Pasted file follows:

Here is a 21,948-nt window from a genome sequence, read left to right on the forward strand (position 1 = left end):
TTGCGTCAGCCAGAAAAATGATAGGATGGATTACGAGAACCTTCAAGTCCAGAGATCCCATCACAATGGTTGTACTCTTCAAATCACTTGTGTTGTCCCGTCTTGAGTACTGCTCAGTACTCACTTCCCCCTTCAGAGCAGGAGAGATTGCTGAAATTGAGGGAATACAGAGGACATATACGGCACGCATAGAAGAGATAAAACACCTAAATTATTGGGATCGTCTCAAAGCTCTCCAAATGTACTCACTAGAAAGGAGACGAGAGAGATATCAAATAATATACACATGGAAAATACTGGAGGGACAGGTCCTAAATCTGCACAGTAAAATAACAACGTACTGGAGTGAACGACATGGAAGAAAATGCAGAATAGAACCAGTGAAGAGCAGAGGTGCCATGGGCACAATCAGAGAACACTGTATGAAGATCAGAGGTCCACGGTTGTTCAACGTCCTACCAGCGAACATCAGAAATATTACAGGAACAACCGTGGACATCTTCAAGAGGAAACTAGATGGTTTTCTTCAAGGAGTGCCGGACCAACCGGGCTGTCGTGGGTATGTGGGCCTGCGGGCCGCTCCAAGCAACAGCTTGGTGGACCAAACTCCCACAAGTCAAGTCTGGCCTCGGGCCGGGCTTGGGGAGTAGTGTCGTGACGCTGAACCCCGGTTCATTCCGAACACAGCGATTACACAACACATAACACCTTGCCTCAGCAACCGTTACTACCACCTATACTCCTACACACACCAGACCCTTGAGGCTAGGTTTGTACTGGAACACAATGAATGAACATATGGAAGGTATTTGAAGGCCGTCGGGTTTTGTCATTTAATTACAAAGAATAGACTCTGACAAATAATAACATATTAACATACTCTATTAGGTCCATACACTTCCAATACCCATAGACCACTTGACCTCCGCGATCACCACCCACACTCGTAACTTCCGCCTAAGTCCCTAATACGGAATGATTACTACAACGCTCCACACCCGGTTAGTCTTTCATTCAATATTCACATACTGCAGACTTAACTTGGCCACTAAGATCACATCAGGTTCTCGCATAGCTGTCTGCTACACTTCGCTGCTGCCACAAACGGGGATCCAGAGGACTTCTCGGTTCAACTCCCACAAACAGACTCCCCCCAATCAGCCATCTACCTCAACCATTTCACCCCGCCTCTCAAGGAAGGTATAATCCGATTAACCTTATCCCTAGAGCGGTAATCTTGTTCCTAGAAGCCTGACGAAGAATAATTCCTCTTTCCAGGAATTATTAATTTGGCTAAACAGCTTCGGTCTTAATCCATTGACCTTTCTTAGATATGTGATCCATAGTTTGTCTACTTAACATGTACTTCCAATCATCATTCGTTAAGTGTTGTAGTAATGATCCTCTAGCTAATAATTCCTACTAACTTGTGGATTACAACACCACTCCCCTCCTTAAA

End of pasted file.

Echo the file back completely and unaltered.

Here is a 21,948-nt window from a genome sequence, read left to right on the forward strand (position 1 = left end):
TTGCGTCAGCCAGAAAAATGATAGGATGGATTACGAGAACCTTCAAGTCCAGAGATCCCATCACAATGGTTGTACTCTTCAAATCACTTGTGTTGTCCCGTCTTGAGTACTGCTCAGTACTCACTTCCCCCTTCAGAGCAGGAGAGATTGCTGAAATTGAGGGAATACAGAGGACATATACGGCACGCATAGAAGAGATAAAACACCTAAATTATTGGGATCGTCTCAAAGCTCTCCAAATGTACTCACTAGAAAGGAGACGAGAGAGATATCAAATAATATACACATGGAAAATACTGGAGGGACAGGTCCTAAATCTGCACAGTAAAATAACAACGTACTGGAGTGAACGACATGGAAGAAAATGCAGAATAGAACCAGTGAAGAGCAGAGGTGCCATGGGCACAATCAGAGAACACTGTATGAAGATCAGAGGTCCACGGTTGTTCAACGTCCTACCAGCGAACATCAGAAATATTACAGGAACAACCGTGGACATCTTCAAGAGGAAACTAGATGGTTTTCTTCAAGGAGTGCCGGACCAACCGGGCTGTCGTGGGTATGTGGGCCTGCGGGCCGCTCCAAGCAACAGCTTGGTGGACCAAACTCCCACAAGTCAAGTCTGGCCTCGGGCCGGGCTTGGGGAGTAGTGTCGTGACGCTGAACCCCGGTTCATTCCGAACACAGCGATTACACAACACATAACACCTTGCCTCAGCAACCGTTACTACCACCTATACTCCTACACACACCAGACCCTTGAGGCTAGGTTTGTACTGGAACACAATGAATGAACATATGGAAGGTATTTGAAGGCCGTCGGGTTTTGTCATTTAATTACAAAGAATAGACTCTGACAAATAATAACATATTAACATACTCTATTAGGTCCATACACTTCCAATACCCATAGACCACTTGACCTCCGCGATCACCACCCACACTCGTAACTTCCGCCTAAGTCCCTAATACGGAATGATTACTACAACGCTCCACACCCGGTTAGTCTTTCATTCAATATTCACATACTGCAGACTTAACTTGGCCACTAAGATCACATCAGGTTCTCGCATAGCTGTCTGCTACACTTCGCTGCTGCCACAAACGGGGATCCAGAGGACTTCTCGGTTCAACTCCCACAAACAGACTCCCCCCAATCAGCCATCTACCTCAACCATTTCACCCCGCCTCTCAAGGAAGGTATAATCCGATTAACCTTATCCCTAGAGCGGTAATCTTGTTCCTAGAAGCCTGACGAAGAATAATTCCTCTTTCCAGGAATTATTAATTTGGCTAAACAGCTTCGGTCTTAATCCATTGACCTTTCTTAGATATGTGATCCATAGTTTGTCTACTTAACATGTACTTCCAATCATCATTCGTTAAGTGTTGTAGTAATGATCCTCTAGCTAATAATTCCTACTAACTTGTGGATTACAACACCACTCCCCTCCTTAAA